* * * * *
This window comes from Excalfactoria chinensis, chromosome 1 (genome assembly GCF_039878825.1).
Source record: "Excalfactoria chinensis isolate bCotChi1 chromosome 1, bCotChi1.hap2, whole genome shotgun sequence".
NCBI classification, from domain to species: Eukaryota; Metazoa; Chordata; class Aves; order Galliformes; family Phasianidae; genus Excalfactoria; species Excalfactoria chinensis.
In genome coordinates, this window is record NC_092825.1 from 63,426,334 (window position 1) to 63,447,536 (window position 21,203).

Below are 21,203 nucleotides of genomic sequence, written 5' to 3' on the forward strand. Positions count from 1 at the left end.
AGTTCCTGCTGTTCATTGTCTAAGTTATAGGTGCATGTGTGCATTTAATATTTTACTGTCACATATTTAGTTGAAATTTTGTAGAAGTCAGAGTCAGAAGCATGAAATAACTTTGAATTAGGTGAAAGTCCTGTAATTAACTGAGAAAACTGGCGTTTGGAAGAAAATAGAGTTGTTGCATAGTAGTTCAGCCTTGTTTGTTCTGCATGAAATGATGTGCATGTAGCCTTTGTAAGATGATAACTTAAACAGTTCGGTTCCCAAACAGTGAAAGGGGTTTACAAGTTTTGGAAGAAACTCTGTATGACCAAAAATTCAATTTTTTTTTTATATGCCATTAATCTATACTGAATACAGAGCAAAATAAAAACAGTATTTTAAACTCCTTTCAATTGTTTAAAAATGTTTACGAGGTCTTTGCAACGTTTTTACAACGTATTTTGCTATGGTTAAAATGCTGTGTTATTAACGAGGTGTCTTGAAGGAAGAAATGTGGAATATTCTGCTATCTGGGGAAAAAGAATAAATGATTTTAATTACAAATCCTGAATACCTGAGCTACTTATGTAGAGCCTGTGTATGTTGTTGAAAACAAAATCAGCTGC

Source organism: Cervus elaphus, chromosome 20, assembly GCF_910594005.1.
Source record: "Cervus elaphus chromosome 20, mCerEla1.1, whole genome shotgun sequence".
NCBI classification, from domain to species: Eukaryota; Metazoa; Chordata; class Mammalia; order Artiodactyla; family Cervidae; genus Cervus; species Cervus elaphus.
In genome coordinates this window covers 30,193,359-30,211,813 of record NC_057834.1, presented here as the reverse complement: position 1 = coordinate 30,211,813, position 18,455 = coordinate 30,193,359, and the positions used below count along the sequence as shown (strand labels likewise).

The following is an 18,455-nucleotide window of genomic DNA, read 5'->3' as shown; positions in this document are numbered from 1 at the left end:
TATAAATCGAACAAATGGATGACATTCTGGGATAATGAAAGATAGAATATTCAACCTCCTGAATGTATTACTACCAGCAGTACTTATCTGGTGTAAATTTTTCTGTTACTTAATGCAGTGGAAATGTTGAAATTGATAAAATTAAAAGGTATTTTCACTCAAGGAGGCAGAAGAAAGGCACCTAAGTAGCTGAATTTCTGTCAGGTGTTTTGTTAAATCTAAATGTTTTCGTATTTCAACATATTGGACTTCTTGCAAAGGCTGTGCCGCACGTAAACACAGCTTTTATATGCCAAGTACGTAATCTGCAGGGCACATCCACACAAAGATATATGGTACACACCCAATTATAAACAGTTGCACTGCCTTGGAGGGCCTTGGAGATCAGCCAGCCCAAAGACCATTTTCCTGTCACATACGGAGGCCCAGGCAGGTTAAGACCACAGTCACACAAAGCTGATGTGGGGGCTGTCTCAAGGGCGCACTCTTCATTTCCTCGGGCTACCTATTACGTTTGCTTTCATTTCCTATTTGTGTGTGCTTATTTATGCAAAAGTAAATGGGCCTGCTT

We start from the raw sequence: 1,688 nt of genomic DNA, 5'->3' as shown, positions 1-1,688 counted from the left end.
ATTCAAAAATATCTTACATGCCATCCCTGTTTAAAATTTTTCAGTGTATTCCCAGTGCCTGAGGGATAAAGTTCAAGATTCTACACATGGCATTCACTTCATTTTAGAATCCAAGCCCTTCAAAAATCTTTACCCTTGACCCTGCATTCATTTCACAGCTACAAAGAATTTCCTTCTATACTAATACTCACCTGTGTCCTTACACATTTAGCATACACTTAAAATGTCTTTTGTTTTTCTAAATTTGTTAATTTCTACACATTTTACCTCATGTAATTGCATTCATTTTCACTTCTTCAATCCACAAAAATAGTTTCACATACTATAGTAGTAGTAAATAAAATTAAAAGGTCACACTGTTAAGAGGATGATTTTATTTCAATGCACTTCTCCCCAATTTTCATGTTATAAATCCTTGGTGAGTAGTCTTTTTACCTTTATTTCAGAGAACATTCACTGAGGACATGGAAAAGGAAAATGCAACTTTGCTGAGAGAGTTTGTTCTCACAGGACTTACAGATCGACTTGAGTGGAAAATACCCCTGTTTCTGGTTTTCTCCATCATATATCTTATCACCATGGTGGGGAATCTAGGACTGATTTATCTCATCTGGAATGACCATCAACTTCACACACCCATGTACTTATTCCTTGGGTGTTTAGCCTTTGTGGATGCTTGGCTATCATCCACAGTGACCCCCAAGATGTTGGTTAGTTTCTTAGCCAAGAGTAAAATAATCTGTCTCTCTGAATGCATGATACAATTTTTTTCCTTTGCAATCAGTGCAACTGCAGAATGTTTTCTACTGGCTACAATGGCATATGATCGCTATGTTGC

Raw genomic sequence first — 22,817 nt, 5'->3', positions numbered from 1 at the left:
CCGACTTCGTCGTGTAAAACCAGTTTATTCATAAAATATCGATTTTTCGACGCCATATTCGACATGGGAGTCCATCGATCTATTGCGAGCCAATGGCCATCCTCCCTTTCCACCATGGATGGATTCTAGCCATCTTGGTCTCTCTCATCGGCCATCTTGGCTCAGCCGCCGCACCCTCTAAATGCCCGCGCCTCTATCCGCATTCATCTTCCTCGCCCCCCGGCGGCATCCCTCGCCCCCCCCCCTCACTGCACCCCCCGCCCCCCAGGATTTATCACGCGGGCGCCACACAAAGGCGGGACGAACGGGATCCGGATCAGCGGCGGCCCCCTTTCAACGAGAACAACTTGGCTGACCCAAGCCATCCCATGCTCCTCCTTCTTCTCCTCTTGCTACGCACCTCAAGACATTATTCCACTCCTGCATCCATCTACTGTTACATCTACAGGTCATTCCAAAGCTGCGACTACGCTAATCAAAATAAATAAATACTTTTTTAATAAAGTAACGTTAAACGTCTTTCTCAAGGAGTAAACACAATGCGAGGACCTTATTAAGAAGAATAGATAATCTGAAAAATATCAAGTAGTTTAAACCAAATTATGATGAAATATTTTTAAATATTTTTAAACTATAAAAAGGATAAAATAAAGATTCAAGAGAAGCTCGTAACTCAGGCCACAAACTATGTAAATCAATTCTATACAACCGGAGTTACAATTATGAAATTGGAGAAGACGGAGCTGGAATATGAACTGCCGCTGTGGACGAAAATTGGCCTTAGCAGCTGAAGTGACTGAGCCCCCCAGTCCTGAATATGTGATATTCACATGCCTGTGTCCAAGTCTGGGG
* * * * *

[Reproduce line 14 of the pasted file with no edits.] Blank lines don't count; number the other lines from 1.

ATTCAAAAATATCTTACATGCCATCCCTGTTTAAAATTTTTCAGTGTATTCCCAGTGCCTGAGGGATAAAGTTCAAGATTCTACACATGGCATTCACTTCATTTTAGAATCCAAGCCCTTCAAAAATCTTTACCCTTGACCCTGCATTCATTTCACAGCTACAAAGAATTTCCTTCTATACTAATACTCACCTGTGTCCTTACACATTTAGCATACACTTAAAATGTCTTTTGTTTTTCTAAATTTGTTAATTTCTACACATTTTACCTCATGTAATTGCATTCATTTTCACTTCTTCAATCCACAAAAATAGTTTCACATACTATAGTAGTAGTAAATAAAATTAAAAGGTCACACTGTTAAGAGGATGATTTTATTTCAATGCACTTCTCCCCAATTTTCATGTTATAAATCCTTGGTGAGTAGTCTTTTTACCTTTATTTCAGAGAACATTCACTGAGGACATGGAAAAGGAAAATGCAACTTTGCTGAGAGAGTTTGTTCTCACAGGACTTACAGATCGACTTGAGTGGAAAATACCCCTGTTTCTGGTTTTCTCCATCATATATCTTATCACCATGGTGGGGAATCTAGGACTGATTTATCTCATCTGGAATGACCATCAACTTCACACACCCATGTACTTATTCCTTGGGTGTTTAGCCTTTGTGGATGCTTGGCTATCATCCACAGTGACCCCCAAGATGTTGGTTAGTTTCTTAGCCAAGAGTAAAATAATCTGTCTCTCTGAATGCATGATACAATTTTTTTCCTTTGCAATCAGTGCAACTGCAGAATGTTTTCTACTGGCTACAATGGCATATGATCGCTATGTTGC